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||Quintet in B-flat major
||Reichard, Heinrich Gottfried
||Allegro. Andante. Menuet. Presto assai.
|Composer Time Period
||2 violins, viola, cello obligato, cello (unfigured continuo part? ripieno cello?)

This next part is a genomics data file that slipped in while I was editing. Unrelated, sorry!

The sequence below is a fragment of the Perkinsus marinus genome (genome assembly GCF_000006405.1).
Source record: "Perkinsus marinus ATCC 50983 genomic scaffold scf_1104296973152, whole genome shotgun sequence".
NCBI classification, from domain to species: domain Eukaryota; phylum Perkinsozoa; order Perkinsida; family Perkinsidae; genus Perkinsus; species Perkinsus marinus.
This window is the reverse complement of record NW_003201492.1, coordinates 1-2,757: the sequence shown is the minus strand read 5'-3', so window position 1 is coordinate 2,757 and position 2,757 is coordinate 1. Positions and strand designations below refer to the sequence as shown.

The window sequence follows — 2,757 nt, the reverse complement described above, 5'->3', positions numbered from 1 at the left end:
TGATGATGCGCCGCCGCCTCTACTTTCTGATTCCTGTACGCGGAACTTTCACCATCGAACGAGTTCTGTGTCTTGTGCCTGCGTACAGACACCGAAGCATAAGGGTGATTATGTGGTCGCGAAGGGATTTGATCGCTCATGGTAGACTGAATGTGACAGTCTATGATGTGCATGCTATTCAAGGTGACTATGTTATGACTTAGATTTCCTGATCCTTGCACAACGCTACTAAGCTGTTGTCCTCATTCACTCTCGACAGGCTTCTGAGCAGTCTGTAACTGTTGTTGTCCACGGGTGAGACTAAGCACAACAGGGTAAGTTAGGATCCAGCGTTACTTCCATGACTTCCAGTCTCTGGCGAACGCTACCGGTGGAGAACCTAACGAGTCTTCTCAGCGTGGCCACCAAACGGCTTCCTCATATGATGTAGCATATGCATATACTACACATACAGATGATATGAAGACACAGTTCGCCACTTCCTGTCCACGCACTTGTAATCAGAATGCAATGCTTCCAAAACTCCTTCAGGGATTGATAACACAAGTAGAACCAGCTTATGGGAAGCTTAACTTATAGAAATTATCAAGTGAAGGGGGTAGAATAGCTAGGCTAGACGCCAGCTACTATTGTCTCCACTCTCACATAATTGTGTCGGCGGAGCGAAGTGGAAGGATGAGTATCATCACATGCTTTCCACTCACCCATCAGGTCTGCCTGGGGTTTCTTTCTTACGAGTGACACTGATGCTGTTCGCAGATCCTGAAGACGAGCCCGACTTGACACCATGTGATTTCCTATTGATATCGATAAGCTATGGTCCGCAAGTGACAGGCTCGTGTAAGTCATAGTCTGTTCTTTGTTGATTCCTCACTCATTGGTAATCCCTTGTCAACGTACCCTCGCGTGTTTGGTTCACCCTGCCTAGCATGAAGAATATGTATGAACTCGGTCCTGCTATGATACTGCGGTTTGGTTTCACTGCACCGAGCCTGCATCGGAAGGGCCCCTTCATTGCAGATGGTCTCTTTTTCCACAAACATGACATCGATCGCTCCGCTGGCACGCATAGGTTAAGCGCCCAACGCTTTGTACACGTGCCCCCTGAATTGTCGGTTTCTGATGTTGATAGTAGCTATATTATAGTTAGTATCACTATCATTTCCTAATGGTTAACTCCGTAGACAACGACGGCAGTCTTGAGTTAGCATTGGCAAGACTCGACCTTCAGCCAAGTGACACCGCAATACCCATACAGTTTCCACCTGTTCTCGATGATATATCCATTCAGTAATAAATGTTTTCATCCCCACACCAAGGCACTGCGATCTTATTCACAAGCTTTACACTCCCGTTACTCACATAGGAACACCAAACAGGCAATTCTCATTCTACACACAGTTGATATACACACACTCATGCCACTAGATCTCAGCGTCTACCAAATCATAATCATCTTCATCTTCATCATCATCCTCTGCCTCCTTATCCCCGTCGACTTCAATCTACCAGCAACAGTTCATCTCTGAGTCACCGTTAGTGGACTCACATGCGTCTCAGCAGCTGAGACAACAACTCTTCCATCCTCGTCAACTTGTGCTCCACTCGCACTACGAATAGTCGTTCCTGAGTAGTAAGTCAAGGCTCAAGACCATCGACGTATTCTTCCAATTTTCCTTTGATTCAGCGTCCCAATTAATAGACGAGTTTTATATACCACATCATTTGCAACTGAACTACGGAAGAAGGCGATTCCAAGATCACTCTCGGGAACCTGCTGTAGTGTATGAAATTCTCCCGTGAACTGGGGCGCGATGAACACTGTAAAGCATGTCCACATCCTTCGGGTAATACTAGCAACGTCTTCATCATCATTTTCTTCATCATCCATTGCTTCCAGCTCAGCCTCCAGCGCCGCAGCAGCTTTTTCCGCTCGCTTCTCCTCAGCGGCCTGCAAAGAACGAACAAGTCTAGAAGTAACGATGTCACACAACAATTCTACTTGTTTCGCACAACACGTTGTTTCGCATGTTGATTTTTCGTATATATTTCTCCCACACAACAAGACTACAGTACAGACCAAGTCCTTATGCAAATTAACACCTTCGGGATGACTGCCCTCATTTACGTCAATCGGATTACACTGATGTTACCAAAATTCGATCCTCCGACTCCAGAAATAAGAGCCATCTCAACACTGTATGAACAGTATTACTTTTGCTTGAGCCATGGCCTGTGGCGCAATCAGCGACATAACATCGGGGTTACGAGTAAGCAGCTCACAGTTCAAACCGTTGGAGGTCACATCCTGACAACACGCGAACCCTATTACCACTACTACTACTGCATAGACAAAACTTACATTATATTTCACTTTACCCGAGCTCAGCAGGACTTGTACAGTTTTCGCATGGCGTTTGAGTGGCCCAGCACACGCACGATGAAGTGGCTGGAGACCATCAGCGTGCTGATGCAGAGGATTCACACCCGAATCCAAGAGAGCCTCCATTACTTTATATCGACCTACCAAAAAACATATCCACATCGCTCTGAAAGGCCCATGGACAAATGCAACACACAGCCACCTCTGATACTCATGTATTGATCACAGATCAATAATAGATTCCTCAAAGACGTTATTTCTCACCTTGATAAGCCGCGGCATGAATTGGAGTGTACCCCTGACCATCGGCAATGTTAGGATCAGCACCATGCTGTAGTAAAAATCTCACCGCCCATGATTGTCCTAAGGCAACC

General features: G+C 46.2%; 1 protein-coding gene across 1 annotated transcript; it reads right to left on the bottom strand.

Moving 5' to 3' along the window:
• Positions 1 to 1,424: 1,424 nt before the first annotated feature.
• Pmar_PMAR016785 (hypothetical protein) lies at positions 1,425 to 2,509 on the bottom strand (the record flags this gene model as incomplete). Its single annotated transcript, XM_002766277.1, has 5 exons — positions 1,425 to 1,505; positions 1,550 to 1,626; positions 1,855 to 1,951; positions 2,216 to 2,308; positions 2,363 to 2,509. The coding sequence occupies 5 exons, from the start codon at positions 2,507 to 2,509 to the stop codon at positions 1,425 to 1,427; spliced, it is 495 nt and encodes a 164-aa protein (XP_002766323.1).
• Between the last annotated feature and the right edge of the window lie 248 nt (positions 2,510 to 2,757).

Basso here seems more likely to mean ripieno cello as opposed to concertino cello. Hypothesis: consider that "chamber music" in the early-middle Classical era was as likely to be performed by medium-sized string ensembles as by actual string quartets/quintets - Mozart brought his first few string quartets on tour (K.80 e.g.) with him for performance as string symphonies as-needed - and there was still an element of "concerto grosso" in them (so concertino cello, ripieno cello - though since no other sections are so subdivided- violins I/II doesn't count - hrm. ... ah well. Then again, an "unfigured [basso] continuo" is a contradiction in terms, and not loosely speaking, either. ("Basso continuo" = "continuous bass" uses figurations to provide harmony and bass precisely through such figurations.)